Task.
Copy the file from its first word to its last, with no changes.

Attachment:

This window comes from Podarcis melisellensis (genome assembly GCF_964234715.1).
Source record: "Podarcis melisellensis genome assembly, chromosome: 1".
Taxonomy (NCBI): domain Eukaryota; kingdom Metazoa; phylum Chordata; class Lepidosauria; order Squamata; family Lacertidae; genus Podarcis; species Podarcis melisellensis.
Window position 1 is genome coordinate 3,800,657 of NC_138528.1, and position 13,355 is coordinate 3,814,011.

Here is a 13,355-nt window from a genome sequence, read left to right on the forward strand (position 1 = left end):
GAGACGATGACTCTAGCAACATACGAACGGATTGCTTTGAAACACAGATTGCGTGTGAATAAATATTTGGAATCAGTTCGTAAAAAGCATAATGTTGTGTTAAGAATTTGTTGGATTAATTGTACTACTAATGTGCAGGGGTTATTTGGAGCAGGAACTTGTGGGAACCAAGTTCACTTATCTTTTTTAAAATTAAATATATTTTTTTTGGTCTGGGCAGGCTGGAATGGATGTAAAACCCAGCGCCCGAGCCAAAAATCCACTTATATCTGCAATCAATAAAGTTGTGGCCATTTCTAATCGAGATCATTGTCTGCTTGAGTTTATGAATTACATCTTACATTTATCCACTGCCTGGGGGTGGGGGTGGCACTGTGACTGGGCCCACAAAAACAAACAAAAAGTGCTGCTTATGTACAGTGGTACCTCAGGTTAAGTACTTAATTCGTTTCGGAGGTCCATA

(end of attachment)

This window comes from Podarcis melisellensis (genome assembly GCF_964234715.1).
Source record: "Podarcis melisellensis genome assembly, chromosome: 1".
Taxonomy (NCBI): domain Eukaryota; kingdom Metazoa; phylum Chordata; class Lepidosauria; order Squamata; family Lacertidae; genus Podarcis; species Podarcis melisellensis.
Window position 1 is genome coordinate 3,800,657 of NC_138528.1, and position 13,355 is coordinate 3,814,011.

Here is a 13,355-nt window from a genome sequence, read left to right on the forward strand (position 1 = left end):
GAGACGATGACTCTAGCAACATACGAACGGATTGCTTTGAAACACAGATTGCGTGTGAATAAATATTTGGAATCAGTTCGTAAAAAGCATAATGTTGTGTTAAGAATTTGTTGGATTAATTGTACTACTAATGTGCAGGGGTTATTTGGAGCAGGAACTTGTGGGAACCAAGTTCACTTATCTTTTTTAAAATTAAATATATTTTTTTTGGTCTGGGCAGGCTGGAATGGATGTAAAACCCAGCGCCCGAGCCAAAAATCCACTTATATCTGCAATCAATAAAGTTGTGGCCATTTCTAATCGAGATCATTGTCTGCTTGAGTTTATGAATTACATCTTACATTTATCCACTGCCTGGGGGTGGGGGTGGCACTGTGACTGGGCCCACAAAAACAAACAAAAAGTGCTGCTTATGTACAGTGGTACCTCAGGTTAAGTACTTAATTCGTTTCGGAGGTCCATA